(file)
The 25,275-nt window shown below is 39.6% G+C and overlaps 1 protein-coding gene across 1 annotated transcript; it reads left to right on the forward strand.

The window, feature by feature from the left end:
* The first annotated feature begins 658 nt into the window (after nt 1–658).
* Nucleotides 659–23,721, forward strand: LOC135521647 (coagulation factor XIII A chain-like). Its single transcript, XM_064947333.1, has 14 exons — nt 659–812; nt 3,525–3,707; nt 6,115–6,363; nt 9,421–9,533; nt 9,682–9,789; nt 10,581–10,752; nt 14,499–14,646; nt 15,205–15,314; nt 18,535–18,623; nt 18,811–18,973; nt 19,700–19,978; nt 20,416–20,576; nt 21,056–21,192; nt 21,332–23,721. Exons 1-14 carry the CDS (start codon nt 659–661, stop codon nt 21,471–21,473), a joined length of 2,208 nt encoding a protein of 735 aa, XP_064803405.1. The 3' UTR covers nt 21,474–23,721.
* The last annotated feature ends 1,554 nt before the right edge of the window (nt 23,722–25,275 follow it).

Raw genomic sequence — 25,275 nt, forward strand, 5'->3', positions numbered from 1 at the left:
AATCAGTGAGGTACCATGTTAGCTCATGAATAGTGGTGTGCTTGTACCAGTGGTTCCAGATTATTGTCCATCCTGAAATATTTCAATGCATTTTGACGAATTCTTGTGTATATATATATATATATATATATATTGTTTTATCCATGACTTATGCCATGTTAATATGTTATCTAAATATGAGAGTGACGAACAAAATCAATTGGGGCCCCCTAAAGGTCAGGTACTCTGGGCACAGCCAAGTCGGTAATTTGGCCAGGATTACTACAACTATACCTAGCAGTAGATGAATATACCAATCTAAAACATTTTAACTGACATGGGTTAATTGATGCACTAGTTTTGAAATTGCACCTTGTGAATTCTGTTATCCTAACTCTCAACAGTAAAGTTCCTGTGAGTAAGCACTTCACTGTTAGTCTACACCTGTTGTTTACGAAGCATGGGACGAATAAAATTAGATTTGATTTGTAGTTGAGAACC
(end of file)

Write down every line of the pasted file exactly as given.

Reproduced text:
The 25,275-nt window shown below is 39.6% G+C and overlaps 1 protein-coding gene across 1 annotated transcript; it reads left to right on the forward strand.

The window, feature by feature from the left end:
* The first annotated feature begins 658 nt into the window (after nt 1–658).
* Nucleotides 659–23,721, forward strand: LOC135521647 (coagulation factor XIII A chain-like). Its single transcript, XM_064947333.1, has 14 exons — nt 659–812; nt 3,525–3,707; nt 6,115–6,363; nt 9,421–9,533; nt 9,682–9,789; nt 10,581–10,752; nt 14,499–14,646; nt 15,205–15,314; nt 18,535–18,623; nt 18,811–18,973; nt 19,700–19,978; nt 20,416–20,576; nt 21,056–21,192; nt 21,332–23,721. Exons 1-14 carry the CDS (start codon nt 659–661, stop codon nt 21,471–21,473), a joined length of 2,208 nt encoding a protein of 735 aa, XP_064803405.1. The 3' UTR covers nt 21,474–23,721.
* The last annotated feature ends 1,554 nt before the right edge of the window (nt 23,722–25,275 follow it).

Raw genomic sequence — 25,275 nt, forward strand, 5'->3', positions numbered from 1 at the left:
AATCAGTGAGGTACCATGTTAGCTCATGAATAGTGGTGTGCTTGTACCAGTGGTTCCAGATTATTGTCCATCCTGAAATATTTCAATGCATTTTGACGAATTCTTGTGTATATATATATATATATATATATATTGTTTTATCCATGACTTATGCCATGTTAATATGTTATCTAAATATGAGAGTGACGAACAAAATCAATTGGGGCCCCCTAAAGGTCAGGTACTCTGGGCACAGCCAAGTCGGTAATTTGGCCAGGATTACTACAACTATACCTAGCAGTAGATGAATATACCAATCTAAAACATTTTAACTGACATGGGTTAATTGATGCACTAGTTTTGAAATTGCACCTTGTGAATTCTGTTATCCTAACTCTCAACAGTAAAGTTCCTGTGAGTAAGCACTTCACTGTTAGTCTACACCTGTTGTTTACGAAGCATGGGACGAATAAAATTAGATTTGATTTGTAGTTGAGAACC